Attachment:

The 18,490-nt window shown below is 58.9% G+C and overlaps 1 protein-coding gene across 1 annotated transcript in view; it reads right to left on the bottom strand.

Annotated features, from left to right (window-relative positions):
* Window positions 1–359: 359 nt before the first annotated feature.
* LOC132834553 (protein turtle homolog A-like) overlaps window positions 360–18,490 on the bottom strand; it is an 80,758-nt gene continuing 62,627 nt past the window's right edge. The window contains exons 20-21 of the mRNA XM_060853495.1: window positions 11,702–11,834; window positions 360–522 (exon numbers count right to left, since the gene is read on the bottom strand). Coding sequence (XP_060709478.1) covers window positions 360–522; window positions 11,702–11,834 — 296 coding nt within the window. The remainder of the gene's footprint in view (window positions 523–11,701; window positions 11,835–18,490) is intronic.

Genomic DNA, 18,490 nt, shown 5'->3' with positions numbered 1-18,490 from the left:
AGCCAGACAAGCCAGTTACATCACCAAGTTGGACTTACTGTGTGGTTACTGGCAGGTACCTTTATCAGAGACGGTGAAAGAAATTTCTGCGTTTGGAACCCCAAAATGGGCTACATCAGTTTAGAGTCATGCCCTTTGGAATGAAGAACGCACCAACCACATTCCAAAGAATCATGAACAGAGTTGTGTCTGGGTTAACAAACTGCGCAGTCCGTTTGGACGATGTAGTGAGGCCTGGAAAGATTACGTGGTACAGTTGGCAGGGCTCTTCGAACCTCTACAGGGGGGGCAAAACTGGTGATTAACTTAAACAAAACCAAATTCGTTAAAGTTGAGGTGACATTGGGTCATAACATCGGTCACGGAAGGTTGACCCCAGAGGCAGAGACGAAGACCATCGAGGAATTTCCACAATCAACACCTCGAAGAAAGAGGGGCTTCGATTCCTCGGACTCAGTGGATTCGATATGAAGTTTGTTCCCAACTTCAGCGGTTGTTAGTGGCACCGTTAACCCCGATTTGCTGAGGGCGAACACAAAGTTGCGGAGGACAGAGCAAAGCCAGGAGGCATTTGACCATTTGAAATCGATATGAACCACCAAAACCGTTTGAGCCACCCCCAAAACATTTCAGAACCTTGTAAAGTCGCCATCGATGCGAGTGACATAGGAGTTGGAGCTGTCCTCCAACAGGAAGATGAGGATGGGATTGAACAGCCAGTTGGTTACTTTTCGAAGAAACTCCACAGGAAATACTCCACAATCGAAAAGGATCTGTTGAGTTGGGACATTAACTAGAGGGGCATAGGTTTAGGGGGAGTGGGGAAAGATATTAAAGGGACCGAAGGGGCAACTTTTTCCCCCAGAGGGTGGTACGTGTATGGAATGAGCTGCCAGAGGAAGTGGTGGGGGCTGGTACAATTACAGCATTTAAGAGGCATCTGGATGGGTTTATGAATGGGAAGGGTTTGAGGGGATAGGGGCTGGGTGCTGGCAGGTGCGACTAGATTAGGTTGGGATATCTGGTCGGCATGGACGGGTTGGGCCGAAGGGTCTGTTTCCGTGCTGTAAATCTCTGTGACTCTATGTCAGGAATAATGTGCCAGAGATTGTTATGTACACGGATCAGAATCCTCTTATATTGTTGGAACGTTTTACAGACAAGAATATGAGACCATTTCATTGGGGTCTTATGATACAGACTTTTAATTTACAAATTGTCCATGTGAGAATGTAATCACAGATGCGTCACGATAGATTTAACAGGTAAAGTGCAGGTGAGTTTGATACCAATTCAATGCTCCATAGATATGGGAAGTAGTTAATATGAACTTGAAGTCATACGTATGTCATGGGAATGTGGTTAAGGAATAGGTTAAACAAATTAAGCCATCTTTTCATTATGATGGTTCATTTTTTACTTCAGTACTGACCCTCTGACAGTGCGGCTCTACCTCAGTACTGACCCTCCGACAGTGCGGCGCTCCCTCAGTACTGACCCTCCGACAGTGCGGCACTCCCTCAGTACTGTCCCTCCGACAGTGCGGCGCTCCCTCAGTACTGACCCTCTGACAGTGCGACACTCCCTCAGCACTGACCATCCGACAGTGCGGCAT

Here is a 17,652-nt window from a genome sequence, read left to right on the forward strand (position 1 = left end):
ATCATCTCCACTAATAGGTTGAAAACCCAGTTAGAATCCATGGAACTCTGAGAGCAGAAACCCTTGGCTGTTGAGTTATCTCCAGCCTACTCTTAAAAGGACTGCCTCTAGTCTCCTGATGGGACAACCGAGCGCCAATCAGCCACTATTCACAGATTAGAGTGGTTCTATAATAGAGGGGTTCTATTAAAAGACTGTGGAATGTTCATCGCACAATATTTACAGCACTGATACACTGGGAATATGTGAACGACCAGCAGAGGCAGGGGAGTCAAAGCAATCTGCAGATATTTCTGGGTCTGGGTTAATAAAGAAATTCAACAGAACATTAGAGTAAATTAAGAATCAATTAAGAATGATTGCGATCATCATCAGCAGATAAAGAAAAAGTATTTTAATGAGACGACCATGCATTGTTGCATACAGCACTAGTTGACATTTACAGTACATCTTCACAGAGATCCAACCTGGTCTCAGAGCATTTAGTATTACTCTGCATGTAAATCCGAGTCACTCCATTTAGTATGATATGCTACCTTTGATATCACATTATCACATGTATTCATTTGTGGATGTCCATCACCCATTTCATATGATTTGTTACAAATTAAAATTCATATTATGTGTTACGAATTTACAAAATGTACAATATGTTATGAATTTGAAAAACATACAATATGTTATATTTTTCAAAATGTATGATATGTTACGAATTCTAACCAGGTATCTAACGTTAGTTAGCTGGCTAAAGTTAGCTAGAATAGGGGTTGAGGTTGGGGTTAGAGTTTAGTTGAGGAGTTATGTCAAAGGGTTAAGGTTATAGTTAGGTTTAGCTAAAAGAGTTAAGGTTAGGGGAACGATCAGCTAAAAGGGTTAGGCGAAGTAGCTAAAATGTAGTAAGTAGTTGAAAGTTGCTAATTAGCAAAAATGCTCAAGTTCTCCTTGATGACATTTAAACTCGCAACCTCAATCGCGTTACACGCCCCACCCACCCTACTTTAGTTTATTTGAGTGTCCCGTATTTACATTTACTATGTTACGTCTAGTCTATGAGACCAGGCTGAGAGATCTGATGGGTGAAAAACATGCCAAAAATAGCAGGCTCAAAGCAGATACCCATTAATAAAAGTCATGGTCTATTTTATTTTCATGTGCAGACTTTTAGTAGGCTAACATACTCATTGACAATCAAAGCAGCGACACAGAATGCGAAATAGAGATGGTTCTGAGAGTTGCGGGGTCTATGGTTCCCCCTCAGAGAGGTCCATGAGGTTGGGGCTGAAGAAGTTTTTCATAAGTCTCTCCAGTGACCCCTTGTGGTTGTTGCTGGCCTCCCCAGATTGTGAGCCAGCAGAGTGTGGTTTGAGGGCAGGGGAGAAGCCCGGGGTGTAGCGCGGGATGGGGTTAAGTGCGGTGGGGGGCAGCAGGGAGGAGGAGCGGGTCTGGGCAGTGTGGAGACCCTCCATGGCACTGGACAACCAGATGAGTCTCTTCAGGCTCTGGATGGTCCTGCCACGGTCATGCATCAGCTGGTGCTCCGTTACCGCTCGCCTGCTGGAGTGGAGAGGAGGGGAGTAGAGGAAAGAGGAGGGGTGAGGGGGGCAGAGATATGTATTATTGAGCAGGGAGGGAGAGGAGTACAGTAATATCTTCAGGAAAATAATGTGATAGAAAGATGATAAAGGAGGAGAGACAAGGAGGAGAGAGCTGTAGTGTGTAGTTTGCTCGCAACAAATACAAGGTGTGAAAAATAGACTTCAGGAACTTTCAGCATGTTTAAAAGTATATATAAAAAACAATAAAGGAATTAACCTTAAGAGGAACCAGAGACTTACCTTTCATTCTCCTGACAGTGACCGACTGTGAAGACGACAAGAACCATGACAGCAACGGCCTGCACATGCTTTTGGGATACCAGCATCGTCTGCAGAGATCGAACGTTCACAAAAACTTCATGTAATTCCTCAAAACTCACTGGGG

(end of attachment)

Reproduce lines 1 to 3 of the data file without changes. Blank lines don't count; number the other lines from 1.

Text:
The 18,490-nt window shown below is 58.9% G+C and overlaps 1 protein-coding gene across 1 annotated transcript in view; it reads right to left on the bottom strand.

Annotated features, from left to right (window-relative positions):
* Window positions 1–359: 359 nt before the first annotated feature.